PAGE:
Creative Accounting and Deceptive Practices
Over the past decade companies, investment banking advisors, accountants and other consultants have all contributed to distorting the traditional accounting concept of cash flow most commonly referred to as Earnings Before Depreciation and Amortization or EBITDA by adding back adjustments.
EBITDA is a standard measure used for company valuation and thus stock value as well as for bank covenants in loan agreements. While selected adjustments can be justified, many of those being made in recent years have been used simply to deceive investors and creditors leading to higher stock valuations and in my view fraudulent accounting or just outright fraud.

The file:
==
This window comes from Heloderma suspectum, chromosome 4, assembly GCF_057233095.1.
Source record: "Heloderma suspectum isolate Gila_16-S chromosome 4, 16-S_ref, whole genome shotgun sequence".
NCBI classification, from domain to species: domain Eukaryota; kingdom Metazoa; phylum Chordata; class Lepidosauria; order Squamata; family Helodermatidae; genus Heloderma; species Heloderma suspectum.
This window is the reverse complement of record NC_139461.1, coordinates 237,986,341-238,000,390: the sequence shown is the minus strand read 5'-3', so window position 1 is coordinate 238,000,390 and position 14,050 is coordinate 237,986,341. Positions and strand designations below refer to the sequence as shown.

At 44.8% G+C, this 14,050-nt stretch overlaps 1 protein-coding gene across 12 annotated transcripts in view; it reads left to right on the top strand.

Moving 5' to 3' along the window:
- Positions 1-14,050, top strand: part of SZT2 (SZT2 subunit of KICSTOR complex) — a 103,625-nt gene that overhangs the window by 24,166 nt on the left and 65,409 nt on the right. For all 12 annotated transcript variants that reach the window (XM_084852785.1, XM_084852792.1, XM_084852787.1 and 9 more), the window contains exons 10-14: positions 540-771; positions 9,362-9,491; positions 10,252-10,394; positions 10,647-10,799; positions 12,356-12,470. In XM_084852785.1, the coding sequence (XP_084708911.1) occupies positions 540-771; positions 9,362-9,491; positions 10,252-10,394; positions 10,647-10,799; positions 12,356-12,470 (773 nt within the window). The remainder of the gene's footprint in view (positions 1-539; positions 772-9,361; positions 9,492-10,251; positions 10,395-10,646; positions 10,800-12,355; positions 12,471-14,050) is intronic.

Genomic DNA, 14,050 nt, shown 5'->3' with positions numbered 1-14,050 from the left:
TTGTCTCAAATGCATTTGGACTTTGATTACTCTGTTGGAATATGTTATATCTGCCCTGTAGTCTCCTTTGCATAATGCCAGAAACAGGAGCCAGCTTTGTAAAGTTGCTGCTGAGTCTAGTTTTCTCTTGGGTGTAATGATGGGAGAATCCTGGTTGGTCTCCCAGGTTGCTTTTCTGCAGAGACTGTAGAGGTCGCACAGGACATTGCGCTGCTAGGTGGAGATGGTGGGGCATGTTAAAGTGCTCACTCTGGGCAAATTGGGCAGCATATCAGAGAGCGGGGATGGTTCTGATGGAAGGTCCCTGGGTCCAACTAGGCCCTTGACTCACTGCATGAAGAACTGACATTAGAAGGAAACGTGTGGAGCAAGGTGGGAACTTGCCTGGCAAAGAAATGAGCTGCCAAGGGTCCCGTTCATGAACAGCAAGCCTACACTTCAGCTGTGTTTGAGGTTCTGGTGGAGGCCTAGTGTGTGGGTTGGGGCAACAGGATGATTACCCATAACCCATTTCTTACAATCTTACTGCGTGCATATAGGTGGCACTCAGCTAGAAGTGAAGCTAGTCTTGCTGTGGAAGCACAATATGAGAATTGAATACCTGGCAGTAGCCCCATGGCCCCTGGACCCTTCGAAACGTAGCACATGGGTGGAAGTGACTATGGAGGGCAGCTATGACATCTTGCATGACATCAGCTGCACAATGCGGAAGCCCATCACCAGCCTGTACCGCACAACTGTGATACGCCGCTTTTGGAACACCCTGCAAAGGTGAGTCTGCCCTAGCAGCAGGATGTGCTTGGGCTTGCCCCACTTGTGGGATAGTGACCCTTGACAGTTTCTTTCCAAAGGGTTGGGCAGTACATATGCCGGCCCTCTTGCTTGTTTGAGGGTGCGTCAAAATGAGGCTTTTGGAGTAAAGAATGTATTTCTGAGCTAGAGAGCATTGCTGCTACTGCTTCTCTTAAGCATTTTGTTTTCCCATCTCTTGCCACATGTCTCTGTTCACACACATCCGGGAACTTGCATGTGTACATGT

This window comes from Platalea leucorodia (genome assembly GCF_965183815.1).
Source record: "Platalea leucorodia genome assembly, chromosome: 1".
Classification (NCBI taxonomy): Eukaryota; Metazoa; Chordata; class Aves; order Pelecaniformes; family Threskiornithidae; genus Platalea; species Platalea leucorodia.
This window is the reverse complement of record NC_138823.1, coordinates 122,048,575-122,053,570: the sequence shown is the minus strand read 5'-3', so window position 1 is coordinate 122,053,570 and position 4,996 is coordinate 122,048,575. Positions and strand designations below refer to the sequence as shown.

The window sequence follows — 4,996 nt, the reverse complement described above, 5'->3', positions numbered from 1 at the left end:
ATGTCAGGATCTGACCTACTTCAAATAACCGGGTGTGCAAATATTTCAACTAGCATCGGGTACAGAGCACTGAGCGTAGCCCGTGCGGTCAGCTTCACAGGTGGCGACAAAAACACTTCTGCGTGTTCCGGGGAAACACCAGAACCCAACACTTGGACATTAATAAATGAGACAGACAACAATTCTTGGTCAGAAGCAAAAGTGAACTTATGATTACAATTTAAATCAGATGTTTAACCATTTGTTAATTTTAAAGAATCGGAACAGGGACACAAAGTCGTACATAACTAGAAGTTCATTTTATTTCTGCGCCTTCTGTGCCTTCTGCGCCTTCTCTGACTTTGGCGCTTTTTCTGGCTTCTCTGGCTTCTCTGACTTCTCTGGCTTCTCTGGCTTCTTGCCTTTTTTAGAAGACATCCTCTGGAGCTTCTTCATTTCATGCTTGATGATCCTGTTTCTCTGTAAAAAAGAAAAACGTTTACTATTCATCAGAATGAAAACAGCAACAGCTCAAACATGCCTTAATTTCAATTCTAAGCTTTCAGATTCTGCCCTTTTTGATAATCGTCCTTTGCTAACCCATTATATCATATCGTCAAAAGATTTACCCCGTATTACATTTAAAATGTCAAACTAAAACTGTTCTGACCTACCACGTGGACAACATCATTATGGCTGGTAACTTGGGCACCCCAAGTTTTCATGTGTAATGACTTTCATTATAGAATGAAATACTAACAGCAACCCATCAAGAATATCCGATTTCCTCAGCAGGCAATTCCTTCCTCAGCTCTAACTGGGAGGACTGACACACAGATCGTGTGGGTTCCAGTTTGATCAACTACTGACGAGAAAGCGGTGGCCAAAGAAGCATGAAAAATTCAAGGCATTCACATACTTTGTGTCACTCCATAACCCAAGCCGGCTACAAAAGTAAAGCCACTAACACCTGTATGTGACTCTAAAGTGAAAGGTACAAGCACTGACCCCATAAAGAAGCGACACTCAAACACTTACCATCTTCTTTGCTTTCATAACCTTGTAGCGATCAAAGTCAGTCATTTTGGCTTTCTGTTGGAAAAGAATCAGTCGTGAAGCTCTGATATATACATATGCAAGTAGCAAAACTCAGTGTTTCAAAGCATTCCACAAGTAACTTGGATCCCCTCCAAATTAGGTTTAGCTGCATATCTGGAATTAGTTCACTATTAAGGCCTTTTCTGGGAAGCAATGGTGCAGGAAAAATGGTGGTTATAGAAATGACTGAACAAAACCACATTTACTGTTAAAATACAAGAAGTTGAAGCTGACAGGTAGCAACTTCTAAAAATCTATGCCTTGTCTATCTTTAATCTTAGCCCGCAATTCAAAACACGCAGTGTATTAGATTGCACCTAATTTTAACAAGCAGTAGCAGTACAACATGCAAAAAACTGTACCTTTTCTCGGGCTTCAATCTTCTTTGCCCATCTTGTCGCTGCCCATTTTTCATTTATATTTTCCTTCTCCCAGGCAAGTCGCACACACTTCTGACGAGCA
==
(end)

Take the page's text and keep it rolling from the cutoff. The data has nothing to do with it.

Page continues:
Companies argue that these non-GAAP adjustments are important as they help to provide a clearer picture of a company’s underlying cash flow by removing extraordinary events. However, if these events are recurring for at least several quarters then I believe the adjustments are deceptive to investors. The latest adjustment likely to become more prevalent will be the use of EBITDAC or EBITDA excluding Corona virus impacts. As we are unaware of the full impact and duration of COVID-19, I do not believe it’s prudent for a company to add back all the expenses related to Covid such as business disruption, layoffs, furloughs, etc., especially if the business impact will be over several quarters. Regulators and investors need to be especially vigilant in analyzing company’s quarterly earning and financial reports in these unprecedented times.